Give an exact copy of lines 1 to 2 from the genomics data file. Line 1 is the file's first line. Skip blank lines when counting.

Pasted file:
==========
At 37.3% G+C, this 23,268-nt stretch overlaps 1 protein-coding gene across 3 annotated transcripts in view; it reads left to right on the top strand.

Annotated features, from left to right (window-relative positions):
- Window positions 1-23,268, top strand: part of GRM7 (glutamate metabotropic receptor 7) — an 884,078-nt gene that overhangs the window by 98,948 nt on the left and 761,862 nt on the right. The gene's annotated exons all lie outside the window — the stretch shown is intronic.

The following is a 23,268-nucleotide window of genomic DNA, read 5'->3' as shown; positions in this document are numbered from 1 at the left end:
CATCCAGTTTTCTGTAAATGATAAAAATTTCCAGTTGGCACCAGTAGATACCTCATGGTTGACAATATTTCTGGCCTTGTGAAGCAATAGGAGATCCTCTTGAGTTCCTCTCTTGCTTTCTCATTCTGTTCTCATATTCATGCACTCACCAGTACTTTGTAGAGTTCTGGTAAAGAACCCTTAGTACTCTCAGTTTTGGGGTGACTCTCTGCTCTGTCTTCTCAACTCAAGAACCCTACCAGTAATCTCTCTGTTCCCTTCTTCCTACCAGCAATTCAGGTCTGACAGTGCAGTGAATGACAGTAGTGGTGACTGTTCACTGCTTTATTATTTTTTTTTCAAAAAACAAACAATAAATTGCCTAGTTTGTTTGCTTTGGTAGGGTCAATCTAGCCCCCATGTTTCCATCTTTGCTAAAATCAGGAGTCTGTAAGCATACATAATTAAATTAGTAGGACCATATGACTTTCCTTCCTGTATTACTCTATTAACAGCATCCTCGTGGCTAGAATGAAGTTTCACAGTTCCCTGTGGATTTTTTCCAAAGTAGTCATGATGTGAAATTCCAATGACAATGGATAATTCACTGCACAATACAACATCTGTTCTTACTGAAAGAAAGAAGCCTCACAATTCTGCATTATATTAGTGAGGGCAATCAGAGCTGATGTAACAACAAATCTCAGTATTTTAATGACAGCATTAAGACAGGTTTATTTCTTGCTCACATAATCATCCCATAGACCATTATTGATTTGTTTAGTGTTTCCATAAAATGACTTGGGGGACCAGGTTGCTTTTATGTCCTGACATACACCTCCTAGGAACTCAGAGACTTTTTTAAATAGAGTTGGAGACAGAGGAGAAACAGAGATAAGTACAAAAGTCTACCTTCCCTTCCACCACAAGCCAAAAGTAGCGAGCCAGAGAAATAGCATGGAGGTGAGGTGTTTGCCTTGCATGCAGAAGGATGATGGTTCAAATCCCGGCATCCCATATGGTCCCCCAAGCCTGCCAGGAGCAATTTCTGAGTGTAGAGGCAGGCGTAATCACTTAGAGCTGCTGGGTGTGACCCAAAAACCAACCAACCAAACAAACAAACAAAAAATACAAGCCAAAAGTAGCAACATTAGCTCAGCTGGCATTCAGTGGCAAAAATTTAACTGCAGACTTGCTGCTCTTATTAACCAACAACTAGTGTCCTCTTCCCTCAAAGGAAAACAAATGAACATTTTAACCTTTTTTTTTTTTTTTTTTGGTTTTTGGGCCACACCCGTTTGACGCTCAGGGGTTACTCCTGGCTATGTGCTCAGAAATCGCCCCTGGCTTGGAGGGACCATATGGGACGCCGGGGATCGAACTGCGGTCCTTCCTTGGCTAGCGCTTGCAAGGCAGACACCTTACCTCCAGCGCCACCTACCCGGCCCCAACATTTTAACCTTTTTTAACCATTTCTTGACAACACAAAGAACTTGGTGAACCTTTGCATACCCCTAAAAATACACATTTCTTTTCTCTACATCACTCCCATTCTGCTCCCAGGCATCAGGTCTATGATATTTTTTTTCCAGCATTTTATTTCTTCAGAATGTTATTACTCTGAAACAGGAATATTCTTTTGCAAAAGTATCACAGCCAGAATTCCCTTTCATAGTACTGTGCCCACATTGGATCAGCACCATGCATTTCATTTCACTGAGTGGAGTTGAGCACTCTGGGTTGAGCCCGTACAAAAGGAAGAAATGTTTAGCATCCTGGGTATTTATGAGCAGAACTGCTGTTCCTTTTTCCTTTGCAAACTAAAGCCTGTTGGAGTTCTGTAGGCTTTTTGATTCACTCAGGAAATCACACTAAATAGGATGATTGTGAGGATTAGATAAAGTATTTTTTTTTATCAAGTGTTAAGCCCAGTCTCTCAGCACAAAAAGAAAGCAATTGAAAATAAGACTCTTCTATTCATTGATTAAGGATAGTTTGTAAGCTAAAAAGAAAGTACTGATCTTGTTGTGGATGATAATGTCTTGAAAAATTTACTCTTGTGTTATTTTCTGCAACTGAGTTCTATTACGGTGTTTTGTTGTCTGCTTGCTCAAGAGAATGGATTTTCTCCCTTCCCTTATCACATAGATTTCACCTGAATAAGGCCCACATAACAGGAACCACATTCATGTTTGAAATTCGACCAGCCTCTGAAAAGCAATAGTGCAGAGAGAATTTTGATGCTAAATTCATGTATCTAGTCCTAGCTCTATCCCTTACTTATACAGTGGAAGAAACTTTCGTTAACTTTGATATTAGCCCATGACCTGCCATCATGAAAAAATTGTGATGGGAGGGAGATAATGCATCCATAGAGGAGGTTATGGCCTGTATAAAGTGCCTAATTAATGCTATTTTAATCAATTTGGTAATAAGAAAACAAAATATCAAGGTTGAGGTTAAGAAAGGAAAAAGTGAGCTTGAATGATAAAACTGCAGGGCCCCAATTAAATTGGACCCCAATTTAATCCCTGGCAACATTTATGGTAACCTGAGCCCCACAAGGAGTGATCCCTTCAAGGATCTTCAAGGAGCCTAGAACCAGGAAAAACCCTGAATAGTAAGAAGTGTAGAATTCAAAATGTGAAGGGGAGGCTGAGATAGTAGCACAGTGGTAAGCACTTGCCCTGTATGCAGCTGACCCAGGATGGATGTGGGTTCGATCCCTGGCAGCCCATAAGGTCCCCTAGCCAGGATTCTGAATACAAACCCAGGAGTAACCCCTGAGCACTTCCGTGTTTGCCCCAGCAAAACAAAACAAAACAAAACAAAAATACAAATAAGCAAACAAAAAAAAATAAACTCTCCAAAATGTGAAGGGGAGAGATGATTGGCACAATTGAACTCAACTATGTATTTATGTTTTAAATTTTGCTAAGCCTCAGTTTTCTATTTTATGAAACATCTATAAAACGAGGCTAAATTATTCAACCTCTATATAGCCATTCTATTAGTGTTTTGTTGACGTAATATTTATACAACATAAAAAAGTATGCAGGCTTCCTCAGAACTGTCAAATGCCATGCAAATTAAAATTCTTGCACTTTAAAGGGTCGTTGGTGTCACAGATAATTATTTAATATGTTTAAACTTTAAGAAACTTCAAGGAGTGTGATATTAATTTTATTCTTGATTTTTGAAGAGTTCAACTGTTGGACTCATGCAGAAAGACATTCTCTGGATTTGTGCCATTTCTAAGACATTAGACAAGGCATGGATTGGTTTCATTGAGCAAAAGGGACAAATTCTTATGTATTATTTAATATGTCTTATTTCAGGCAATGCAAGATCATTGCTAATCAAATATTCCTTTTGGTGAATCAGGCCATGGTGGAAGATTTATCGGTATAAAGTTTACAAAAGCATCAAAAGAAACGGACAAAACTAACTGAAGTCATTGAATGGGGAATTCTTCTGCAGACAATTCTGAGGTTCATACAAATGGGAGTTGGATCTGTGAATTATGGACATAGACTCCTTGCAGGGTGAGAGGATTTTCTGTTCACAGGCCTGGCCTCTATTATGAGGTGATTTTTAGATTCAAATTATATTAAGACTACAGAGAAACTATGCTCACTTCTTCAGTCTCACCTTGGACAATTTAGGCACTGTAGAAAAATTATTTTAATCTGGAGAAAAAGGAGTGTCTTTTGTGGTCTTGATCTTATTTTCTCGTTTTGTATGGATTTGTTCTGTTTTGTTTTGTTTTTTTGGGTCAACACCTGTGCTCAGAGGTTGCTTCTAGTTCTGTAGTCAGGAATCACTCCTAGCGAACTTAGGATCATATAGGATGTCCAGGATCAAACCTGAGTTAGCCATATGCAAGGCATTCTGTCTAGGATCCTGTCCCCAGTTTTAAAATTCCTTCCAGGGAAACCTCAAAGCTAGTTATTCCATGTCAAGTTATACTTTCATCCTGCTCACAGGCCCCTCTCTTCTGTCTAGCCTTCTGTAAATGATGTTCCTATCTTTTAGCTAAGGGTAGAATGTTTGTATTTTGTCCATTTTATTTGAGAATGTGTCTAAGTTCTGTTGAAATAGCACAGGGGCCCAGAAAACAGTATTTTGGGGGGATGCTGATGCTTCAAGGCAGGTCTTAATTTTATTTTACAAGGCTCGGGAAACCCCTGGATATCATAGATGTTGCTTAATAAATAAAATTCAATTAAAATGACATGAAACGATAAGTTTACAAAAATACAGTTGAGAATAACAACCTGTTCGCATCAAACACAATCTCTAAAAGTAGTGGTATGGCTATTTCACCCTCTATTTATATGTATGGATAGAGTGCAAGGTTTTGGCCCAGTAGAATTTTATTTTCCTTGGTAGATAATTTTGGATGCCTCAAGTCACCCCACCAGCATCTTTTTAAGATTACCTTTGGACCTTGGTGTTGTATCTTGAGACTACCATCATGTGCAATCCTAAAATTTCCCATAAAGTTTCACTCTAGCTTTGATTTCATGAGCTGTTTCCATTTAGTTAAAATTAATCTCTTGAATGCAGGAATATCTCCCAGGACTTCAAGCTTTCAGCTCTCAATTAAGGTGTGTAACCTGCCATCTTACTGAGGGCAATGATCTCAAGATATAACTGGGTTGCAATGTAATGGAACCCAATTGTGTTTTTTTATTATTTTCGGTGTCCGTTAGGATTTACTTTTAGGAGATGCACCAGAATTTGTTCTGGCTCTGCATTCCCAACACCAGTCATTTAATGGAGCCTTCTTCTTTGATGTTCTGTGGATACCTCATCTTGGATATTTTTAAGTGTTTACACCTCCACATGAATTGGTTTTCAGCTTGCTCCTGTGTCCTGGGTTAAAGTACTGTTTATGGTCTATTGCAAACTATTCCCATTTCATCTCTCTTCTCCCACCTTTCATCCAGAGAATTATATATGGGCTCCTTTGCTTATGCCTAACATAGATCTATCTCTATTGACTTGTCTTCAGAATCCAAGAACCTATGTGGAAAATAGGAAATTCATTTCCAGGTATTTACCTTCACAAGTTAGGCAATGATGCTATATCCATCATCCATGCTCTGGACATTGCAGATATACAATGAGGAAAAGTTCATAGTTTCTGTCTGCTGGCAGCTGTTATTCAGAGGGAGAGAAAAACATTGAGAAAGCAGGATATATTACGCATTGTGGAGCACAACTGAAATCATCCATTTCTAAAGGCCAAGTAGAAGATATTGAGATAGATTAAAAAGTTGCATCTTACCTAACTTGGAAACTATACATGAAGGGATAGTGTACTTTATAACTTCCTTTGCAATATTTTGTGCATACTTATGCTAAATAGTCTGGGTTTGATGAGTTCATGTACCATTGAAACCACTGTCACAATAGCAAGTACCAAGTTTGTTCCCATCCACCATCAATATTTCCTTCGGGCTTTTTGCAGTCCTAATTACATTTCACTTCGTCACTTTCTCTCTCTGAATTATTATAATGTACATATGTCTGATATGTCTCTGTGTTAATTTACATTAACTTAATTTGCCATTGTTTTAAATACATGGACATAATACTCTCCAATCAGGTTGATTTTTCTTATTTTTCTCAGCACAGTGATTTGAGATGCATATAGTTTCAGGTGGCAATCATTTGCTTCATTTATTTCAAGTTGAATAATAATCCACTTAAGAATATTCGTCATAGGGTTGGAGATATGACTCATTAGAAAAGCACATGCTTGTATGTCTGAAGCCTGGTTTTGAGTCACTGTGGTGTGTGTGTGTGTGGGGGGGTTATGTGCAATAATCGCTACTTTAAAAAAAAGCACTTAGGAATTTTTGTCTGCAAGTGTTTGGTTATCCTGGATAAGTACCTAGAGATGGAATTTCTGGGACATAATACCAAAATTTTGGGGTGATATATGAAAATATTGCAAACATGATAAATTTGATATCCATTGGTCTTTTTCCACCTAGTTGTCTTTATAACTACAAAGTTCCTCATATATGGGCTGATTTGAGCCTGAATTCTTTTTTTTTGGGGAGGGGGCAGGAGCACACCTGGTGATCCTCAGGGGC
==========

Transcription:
At 37.3% G+C, this 23,268-nt stretch overlaps 1 protein-coding gene across 3 annotated transcripts in view; it reads left to right on the top strand.

Annotated features, from left to right (window-relative positions):